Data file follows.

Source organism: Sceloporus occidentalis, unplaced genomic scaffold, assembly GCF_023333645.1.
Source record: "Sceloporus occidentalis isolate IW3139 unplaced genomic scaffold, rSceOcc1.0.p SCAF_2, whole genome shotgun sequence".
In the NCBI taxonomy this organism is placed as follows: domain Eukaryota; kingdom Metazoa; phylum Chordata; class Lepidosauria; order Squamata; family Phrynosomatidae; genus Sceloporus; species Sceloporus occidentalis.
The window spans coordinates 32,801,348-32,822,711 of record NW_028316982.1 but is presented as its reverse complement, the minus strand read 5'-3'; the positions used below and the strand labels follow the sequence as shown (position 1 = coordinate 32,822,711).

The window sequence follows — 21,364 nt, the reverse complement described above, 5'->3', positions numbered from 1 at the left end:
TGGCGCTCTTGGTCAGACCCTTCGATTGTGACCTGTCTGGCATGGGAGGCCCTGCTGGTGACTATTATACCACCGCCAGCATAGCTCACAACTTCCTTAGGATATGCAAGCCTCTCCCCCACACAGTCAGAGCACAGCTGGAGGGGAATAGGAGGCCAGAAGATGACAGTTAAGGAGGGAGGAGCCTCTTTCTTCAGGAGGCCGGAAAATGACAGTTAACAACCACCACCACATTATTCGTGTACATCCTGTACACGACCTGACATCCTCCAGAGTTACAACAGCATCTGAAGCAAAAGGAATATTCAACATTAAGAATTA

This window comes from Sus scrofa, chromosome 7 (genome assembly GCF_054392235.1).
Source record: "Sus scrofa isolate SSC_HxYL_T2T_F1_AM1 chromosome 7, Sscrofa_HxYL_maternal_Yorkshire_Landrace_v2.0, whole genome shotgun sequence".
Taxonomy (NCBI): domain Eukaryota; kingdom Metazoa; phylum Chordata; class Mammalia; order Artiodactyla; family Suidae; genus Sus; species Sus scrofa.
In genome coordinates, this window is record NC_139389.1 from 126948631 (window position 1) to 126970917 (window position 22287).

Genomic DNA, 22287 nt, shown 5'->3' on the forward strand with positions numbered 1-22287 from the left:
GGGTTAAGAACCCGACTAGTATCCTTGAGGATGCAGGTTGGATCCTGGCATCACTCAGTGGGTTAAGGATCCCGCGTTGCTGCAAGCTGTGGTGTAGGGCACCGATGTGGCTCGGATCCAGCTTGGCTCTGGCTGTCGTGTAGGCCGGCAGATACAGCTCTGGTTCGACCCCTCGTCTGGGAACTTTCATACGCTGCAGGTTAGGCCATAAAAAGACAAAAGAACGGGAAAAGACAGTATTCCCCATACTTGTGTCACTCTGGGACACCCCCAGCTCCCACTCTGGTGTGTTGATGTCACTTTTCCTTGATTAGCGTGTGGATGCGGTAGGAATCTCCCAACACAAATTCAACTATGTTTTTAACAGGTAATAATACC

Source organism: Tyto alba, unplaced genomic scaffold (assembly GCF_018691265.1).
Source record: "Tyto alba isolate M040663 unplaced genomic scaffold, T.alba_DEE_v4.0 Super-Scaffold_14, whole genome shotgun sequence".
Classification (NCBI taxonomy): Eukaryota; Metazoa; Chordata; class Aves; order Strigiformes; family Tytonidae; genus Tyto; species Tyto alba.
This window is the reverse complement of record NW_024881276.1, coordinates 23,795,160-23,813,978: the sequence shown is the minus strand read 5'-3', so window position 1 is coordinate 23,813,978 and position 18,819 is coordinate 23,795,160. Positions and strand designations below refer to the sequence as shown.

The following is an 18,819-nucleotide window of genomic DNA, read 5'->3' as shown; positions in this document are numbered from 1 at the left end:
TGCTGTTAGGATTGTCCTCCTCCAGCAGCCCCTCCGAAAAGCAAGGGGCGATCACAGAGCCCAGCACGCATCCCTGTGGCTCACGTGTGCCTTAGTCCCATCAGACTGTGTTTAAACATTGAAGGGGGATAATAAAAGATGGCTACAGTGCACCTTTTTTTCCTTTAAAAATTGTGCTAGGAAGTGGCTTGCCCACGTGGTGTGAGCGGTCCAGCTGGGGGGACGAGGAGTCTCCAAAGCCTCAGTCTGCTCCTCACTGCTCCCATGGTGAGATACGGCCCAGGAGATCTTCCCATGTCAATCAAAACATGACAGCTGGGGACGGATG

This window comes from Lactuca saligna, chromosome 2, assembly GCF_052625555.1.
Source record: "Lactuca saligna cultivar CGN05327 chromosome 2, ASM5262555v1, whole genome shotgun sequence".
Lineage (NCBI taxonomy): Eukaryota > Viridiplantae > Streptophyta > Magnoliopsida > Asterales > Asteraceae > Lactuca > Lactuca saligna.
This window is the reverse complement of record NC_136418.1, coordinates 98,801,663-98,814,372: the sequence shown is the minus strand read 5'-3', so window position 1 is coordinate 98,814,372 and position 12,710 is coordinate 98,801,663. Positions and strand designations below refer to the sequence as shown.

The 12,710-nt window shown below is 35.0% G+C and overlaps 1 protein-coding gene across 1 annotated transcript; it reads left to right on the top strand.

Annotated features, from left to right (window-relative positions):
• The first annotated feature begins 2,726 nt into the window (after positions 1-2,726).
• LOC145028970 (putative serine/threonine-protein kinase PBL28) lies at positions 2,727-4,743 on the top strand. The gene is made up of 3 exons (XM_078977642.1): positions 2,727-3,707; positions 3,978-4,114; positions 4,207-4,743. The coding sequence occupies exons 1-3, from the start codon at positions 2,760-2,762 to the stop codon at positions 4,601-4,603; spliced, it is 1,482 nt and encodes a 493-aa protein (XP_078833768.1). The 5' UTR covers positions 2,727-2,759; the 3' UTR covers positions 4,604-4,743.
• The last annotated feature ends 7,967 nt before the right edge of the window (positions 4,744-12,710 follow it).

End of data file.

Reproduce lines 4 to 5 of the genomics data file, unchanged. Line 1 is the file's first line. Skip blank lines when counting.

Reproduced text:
The window spans coordinates 32,801,348-32,822,711 of record NW_028316982.1 but is presented as its reverse complement, the minus strand read 5'-3'; the positions used below and the strand labels follow the sequence as shown (position 1 = coordinate 32,822,711).

The window sequence follows — 21,364 nt, the reverse complement described above, 5'->3', positions numbered from 1 at the left end: